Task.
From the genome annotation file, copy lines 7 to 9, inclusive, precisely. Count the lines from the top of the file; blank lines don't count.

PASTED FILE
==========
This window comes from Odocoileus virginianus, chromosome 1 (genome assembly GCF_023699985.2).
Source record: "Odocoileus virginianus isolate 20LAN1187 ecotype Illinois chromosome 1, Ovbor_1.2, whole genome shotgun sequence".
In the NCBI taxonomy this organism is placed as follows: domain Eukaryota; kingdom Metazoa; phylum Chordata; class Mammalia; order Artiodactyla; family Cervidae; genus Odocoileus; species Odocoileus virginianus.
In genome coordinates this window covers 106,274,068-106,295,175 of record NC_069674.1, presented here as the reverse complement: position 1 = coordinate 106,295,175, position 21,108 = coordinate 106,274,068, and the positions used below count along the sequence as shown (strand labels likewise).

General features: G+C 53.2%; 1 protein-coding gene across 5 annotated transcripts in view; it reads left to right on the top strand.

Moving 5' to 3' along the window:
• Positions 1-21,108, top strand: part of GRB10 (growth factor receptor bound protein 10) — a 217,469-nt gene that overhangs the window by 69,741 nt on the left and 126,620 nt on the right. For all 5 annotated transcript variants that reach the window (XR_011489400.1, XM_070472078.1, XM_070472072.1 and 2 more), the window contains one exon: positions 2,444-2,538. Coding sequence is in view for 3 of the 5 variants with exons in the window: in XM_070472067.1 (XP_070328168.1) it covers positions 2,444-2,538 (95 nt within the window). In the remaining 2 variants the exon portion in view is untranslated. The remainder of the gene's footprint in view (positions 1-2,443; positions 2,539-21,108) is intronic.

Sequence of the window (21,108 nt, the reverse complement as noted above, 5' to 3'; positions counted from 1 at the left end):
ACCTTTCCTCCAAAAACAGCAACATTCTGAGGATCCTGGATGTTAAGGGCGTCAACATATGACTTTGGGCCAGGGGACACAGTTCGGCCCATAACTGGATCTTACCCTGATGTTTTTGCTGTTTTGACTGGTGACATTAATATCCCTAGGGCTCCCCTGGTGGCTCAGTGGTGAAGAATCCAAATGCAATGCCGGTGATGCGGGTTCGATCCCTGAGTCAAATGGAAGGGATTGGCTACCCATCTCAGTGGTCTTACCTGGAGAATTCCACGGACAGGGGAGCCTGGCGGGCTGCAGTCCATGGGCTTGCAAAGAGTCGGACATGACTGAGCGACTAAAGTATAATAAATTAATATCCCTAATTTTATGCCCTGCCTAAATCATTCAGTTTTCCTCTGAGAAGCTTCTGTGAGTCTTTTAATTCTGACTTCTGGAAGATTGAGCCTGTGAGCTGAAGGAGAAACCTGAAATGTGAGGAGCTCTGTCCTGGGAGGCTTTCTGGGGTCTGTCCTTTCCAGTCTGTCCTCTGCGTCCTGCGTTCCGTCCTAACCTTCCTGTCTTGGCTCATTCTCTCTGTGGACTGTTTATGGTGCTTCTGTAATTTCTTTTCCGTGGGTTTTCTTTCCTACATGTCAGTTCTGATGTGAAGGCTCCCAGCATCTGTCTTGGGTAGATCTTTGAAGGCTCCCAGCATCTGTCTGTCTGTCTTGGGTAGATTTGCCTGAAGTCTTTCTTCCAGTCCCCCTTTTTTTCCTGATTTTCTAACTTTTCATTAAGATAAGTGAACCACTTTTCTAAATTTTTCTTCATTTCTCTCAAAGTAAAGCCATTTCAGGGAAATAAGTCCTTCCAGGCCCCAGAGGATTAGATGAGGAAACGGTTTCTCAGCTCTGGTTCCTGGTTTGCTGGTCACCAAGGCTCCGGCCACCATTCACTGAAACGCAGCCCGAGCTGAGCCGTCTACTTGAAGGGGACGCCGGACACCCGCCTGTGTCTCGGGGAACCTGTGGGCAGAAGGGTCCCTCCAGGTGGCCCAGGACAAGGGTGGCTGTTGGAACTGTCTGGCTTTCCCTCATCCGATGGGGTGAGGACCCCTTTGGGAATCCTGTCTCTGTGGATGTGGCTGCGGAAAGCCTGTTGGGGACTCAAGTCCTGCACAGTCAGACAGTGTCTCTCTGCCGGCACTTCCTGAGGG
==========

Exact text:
• Positions 1-21,108, top strand: part of GRB10 (growth factor receptor bound protein 10) — a 217,469-nt gene that overhangs the window by 69,741 nt on the left and 126,620 nt on the right. For all 5 annotated transcript variants that reach the window (XR_011489400.1, XM_070472078.1, XM_070472072.1 and 2 more), the window contains one exon: positions 2,444-2,538. Coding sequence is in view for 3 of the 5 variants with exons in the window: in XM_070472067.1 (XP_070328168.1) it covers positions 2,444-2,538 (95 nt within the window). In the remaining 2 variants the exon portion in view is untranslated. The remainder of the gene's footprint in view (positions 1-2,443; positions 2,539-21,108) is intronic.

Sequence of the window (21,108 nt, the reverse complement as noted above, 5' to 3'; positions counted from 1 at the left end):
ACCTTTCCTCCAAAAACAGCAACATTCTGAGGATCCTGGATGTTAAGGGCGTCAACATATGACTTTGGGCCAGGGGACACAGTTCGGCCCATAACTGGATCTTACCCTGATGTTTTTGCTGTTTTGACTGGTGACATTAATATCCCTAGGGCTCCCCTGGTGGCTCAGTGGTGAAGAATCCAAATGCAATGCCGGTGATGCGGGTTCGATCCCTGAGTCAAATGGAAGGGATTGGCTACCCATCTCAGTGGTCTTACCTGGAGAATTCCACGGACAGGGGAGCCTGGCGGGCTGCAGTCCATGGGCTTGCAAAGAGTCGGACATGACTGAGCGACTAAAGTATAATAAATTAATATCCCTAATTTTATGCCCTGCCTAAATCATTCAGTTTTCCTCTGAGAAGCTTCTGTGAGTCTTTTAATTCTGACTTCTGGAAGATTGAGCCTGTGAGCTGAAGGAGAAACCTGAAATGTGAGGAGCTCTGTCCTGGGAGGCTTTCTGGGGTCTGTCCTTTCCAGTCTGTCCTCTGCGTCCTGCGTTCCGTCCTAACCTTCCTGTCTTGGCTCATTCTCTCTGTGGACTGTTTATGGTGCTTCTGTAATTTCTTTTCCGTGGGTTTTCTTTCCTACATGTCAGTTCTGATGTGAAGGCTCCCAGCATCTGTCTTGGGTAGATCTTTGAAGGCTCCCAGCATCTGTCTGTCTGTCTTGGGTAGATTTGCCTGAAGTCTTTCTTCCAGTCCCCCTTTTTTTCCTGATTTTCTAACTTTTCATTAAGATAAGTGAACCACTTTTCTAAATTTTTCTTCATTTCTCTCAAAGTAAAGCCATTTCAGGGAAATAAGTCCTTCCAGGCCCCAGAGGATTAGATGAGGAAACGGTTTCTCAGCTCTGGTTCCTGGTTTGCTGGTCACCAAGGCTCCGGCCACCATTCACTGAAACGCAGCCCGAGCTGAGCCGTCTACTTGAAGGGGACGCCGGACACCCGCCTGTGTCTCGGGGAACCTGTGGGCAGAAGGGTCCCTCCAGGTGGCCCAGGACAAGGGTGGCTGTTGGAACTGTCTGGCTTTCCCTCATCCGATGGGGTGAGGACCCCTTTGGGAATCCTGTCTCTGTGGATGTGGCTGCGGAAAGCCTGTTGGGGACTCAAGTCCTGCACAGTCAGACAGTGTCTCTCTGCCGGCACTTCCTGAGGG